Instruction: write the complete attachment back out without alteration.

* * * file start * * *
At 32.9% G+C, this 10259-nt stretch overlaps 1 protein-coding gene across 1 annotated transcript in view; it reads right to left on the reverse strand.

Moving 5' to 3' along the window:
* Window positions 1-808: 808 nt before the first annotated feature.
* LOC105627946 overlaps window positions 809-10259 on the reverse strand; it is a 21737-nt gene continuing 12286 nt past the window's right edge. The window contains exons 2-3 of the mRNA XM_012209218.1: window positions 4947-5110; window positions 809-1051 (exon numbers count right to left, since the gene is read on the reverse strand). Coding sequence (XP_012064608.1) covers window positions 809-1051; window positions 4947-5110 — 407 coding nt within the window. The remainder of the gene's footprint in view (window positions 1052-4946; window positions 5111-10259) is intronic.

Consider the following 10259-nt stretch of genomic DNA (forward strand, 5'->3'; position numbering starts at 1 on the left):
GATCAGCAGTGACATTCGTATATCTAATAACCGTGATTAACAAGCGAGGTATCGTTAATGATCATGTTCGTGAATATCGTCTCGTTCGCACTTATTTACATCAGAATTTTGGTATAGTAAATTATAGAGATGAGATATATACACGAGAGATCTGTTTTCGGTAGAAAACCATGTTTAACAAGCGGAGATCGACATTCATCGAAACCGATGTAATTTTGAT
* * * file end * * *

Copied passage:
At 32.9% G+C, this 10259-nt stretch overlaps 1 protein-coding gene across 1 annotated transcript in view; it reads right to left on the reverse strand.

Moving 5' to 3' along the window:
* Window positions 1-808: 808 nt before the first annotated feature.
* LOC105627946 overlaps window positions 809-10259 on the reverse strand; it is a 21737-nt gene continuing 12286 nt past the window's right edge. The window contains exons 2-3 of the mRNA XM_012209218.1: window positions 4947-5110; window positions 809-1051 (exon numbers count right to left, since the gene is read on the reverse strand). Coding sequence (XP_012064608.1) covers window positions 809-1051; window positions 4947-5110 — 407 coding nt within the window. The remainder of the gene's footprint in view (window positions 1052-4946; window positions 5111-10259) is intronic.

Consider the following 10259-nt stretch of genomic DNA (forward strand, 5'->3'; position numbering starts at 1 on the left):
GATCAGCAGTGACATTCGTATATCTAATAACCGTGATTAACAAGCGAGGTATCGTTAATGATCATGTTCGTGAATATCGTCTCGTTCGCACTTATTTACATCAGAATTTTGGTATAGTAAATTATAGAGATGAGATATATACACGAGAGATCTGTTTTCGGTAGAAAACCATGTTTAACAAGCGGAGATCGACATTCATCGAAACCGATGTAATTTTGAT